Compare any two graphics cards:
GeForce GTX 295 vs GeForce GTX Titan
IntroThe GeForce GTX 295 has a GPU clock speed of 576 MHz, and the 896 MB of GDDR3 memory is set to run at 999 MHz through a 448-bit bus. It also is comprised of 240 SPUs, 80 Texture Address Units, and 28 ROPs.
Compare those specs to the GeForce GTX Titan, which has GPU core speed of 837 MHz, and 6144 MB of GDDR5 RAM set to run at 1502 MHz through a 384-bit bus. It also is made up of 2688 Stream Processors, 224 TAUs, and 48 ROPs.
(No game benchmarks for this combination yet.)
Power Usage and Theoretical Benchmarks
Power Consumption (Max TDP)
In theory, the GeForce GTX Titan should perform much faster than the GeForce GTX 295 in general. (explain)
Texel RateThe GeForce GTX Titan should be much (more or less 103%) better at anisotropic filtering than the GeForce GTX 295. (explain)
Pixel RateIf using a high screen resolution is important to you, then the GeForce GTX Titan is superior to the GeForce GTX 295, and very much so. (explain)
Please note that the above 'benchmarks' are all just theoretical - the results were calculated based on the card's specifications, and real-world performance may (and probably will) vary at least a bit.
One or more cards in this comparison are multi-core. This means that their bandwidth, texel and pixel rates are theoretically doubled - this does not mean the card will actually perform twice as fast, but only that it should in theory be able to. Actual game benchmarks will give a more accurate idea of what it's capable of.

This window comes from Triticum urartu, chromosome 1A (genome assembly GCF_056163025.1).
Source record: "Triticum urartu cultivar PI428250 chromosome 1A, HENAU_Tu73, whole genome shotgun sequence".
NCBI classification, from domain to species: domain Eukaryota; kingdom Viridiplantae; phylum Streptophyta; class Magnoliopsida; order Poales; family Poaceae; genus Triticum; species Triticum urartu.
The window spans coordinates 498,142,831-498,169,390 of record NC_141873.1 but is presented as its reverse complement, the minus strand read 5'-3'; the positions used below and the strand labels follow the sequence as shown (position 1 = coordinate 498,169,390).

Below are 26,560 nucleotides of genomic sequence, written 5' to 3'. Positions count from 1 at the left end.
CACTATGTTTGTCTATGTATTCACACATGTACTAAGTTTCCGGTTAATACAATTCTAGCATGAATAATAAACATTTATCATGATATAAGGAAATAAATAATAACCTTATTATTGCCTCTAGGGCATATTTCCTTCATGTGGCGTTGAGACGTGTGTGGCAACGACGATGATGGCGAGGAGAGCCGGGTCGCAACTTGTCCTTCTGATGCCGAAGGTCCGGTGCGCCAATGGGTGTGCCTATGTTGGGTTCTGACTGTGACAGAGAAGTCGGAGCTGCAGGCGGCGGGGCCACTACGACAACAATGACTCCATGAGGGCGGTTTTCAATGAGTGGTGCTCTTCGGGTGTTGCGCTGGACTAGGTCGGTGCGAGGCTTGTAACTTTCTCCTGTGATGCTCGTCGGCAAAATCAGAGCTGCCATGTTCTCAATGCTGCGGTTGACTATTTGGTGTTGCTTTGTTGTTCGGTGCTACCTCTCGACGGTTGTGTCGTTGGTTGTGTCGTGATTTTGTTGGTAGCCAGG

Please note that the price comparisons are based on search keywords - sometimes it might show cards with very similar names that are not exactly the same as the one chosen in the comparison. We do try to filter out the wrong results as best we can, though.
Memory Bandwidth: Memory bandwidth is the max amount of information (in units of MB per second) that can be transferred across the external memory interface within a second. It's calculated by multiplying the bus width by the speed of its memory. In the case of DDR type memory, it must be multiplied by 2 again. If DDR5, multiply by 4 instead. The better the memory bandwidth, the better the card will be in general. It especially helps with AA, High Dynamic Range and higher screen resolutions.
Texel Rate: Texel rate is the maximum amount of texture map elements (texels) that are processed per second. This figure is calculated by multiplying the total amount of texture units by the core speed of the chip. The better the texel rate, the better the card will be at handling texture filtering (anisotropic filtering - AF). It is measured in millions of texels applied per second.
Pixel Rate: Pixel rate is the maximum number of pixels that the graphics chip could possibly record to the local memory in one second - measured in millions of pixels per second. The figure is worked out by multiplying the number of ROPs by the the card's clock speed. ROPs (Raster Operations Pipelines - also sometimes called Render Output Units) are responsible for drawing the pixels (image) on the screen. The actual pixel fill rate also depends on quite a few other factors, most notably the memory bandwidth of the card - the lower the memory bandwidth is, the lower the potential to reach the maximum fill rate.